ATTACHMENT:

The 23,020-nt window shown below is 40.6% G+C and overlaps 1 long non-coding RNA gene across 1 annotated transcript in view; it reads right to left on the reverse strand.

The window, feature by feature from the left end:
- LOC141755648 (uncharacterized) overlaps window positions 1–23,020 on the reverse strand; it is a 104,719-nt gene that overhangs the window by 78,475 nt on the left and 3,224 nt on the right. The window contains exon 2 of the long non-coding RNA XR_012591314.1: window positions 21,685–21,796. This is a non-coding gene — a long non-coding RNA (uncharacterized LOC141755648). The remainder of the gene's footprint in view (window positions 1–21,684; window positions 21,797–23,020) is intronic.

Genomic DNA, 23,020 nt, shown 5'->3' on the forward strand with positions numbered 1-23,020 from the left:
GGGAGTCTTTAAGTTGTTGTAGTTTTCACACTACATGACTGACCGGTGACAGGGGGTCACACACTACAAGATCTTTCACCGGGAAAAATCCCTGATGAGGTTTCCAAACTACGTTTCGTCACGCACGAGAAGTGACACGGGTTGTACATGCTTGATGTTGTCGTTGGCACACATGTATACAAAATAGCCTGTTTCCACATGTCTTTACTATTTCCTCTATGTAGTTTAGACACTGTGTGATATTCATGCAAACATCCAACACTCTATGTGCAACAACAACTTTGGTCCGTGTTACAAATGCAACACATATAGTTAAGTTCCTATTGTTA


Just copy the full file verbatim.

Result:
The 23,020-nt window shown below is 40.6% G+C and overlaps 1 long non-coding RNA gene across 1 annotated transcript in view; it reads right to left on the reverse strand.

The window, feature by feature from the left end:
- LOC141755648 (uncharacterized) overlaps window positions 1–23,020 on the reverse strand; it is a 104,719-nt gene that overhangs the window by 78,475 nt on the left and 3,224 nt on the right. The window contains exon 2 of the long non-coding RNA XR_012591314.1: window positions 21,685–21,796. This is a non-coding gene — a long non-coding RNA (uncharacterized LOC141755648). The remainder of the gene's footprint in view (window positions 1–21,684; window positions 21,797–23,020) is intronic.

Genomic DNA, 23,020 nt, shown 5'->3' on the forward strand with positions numbered 1-23,020 from the left:
GGGAGTCTTTAAGTTGTTGTAGTTTTCACACTACATGACTGACCGGTGACAGGGGGTCACACACTACAAGATCTTTCACCGGGAAAAATCCCTGATGAGGTTTCCAAACTACGTTTCGTCACGCACGAGAAGTGACACGGGTTGTACATGCTTGATGTTGTCGTTGGCACACATGTATACAAAATAGCCTGTTTCCACATGTCTTTACTATTTCCTCTATGTAGTTTAGACACTGTGTGATATTCATGCAAACATCCAACACTCTATGTGCAACAACAACTTTGGTCCGTGTTACAAATGCAACACATATAGTTAAGTTCCTATTGTTA